Newspaper article St Louis Post-Dispatch (MO)

A Deal Too Good to Be True

Newspaper article St Louis Post-Dispatch (MO)

A Deal Too Good to Be True

Article excerpt


A novel by Jonathan Kellerman (6 hours, abridged, BDD Audio, $23.95)

If a deal looks as if it's too good to be true, then it probably isn't all that good. A person doesn't have to be particularly wise to appreciate the value of that old saw. In spite of being able to grasp the concept, however, most of us just can't help being drawn into sweet shakes.

For instance, take the offer that's accepted by Alex Delaware. To work with noted scientist and philanthropist Dr. Woodrow Wilson Moreland, he receives a three-month, all-expenses-paid trip for him and his main squeeze to Aruk, a tiny Pacific island paradise. And the work isn't all that difficult. All Delaware has to do is organize the doctor's papers for publication.

In the letter that Delaware receives, the undertaking seems ideal, but like baseball teams that look good on paper, propositions like this always have a flaw. In this case, there are several. Among them is the fact that the locals and the personnel at the U.S. Navy base are at odds. Dr. Moreland turns out to be an oddball and some of his house guests are even stranger. Even worse is the fact that a few months before Delaware arrives, there was a particularly nasty murder on the island.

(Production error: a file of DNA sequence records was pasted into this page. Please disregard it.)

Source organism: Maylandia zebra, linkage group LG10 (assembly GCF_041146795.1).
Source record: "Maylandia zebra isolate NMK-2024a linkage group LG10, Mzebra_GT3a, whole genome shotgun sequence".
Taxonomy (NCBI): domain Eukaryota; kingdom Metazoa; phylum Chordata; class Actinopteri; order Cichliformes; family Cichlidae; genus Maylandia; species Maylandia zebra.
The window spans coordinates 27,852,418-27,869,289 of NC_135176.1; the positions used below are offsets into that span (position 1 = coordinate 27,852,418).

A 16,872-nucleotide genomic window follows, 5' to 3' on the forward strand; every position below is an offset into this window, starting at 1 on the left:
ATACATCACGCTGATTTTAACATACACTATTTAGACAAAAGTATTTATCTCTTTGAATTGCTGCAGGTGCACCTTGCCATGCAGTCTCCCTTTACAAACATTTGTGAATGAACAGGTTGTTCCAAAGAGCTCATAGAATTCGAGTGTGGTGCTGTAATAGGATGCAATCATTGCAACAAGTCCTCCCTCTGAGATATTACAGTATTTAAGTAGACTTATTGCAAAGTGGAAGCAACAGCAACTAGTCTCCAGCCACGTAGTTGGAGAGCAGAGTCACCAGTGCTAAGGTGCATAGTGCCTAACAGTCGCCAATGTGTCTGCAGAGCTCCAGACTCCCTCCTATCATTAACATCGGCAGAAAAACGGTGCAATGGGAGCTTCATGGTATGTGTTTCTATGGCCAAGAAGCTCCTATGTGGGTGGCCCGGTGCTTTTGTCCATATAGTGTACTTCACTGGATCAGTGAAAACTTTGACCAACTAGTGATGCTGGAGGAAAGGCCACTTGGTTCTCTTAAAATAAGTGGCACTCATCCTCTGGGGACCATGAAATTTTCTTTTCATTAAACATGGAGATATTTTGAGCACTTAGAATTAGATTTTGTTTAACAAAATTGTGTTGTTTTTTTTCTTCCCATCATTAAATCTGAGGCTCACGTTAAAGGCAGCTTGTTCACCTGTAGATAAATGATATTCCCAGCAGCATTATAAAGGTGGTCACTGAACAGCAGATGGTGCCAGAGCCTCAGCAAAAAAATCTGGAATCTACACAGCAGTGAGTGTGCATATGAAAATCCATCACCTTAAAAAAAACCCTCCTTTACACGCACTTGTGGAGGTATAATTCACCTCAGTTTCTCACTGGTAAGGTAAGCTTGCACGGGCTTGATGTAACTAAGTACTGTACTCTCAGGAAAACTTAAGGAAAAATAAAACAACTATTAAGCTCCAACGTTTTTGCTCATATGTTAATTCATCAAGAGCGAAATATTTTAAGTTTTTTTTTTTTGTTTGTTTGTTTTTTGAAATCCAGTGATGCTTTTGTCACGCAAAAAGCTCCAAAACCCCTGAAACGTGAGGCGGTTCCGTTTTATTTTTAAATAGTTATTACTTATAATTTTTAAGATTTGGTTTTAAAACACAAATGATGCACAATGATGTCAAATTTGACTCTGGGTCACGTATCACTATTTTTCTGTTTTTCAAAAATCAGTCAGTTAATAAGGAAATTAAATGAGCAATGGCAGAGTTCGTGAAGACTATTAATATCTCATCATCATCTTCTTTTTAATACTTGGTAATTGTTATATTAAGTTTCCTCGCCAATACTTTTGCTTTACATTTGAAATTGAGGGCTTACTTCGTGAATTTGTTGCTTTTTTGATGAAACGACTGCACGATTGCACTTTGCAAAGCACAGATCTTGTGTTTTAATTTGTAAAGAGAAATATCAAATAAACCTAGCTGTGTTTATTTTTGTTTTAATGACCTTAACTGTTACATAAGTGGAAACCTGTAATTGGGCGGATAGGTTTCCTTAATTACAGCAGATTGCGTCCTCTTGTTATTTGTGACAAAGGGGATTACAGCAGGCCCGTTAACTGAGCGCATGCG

This story, read with distinction by John Rubinstein, is the best of the Delaware stories so far, as the psychologist-detective delves into a situation that is beyond bizarre. What he discovers is a struggle between good and evil, in which incomprehensible aspects of human nature are exposed.

BDD Audios can be found in bookstores or ordered by calling (800) 223-6834, ext. 9479.


By Stephen Jay Gould (6 hours, excerpted, Dove Audio, $24.95)

Natural history is the theme of these essays, read by Meredith MaCrae and Efrem Zimbalist Jr., and the subjects seem to cover almost anything and everything that pops into the author's mind.

Gould's enigmatic title is perhaps in the vein of an artist who paints a canvas black, knowing it's nonsense, but fascinated to see what people will make of it.

To me, the title is a ploy to get people to pick up the book. Obviously, it works. …

Search by... Author
Show... All Results Primary Sources Peer-reviewed


An unknown error has occurred. Please click the button below to reload the page. If the problem persists, please try again in a little while.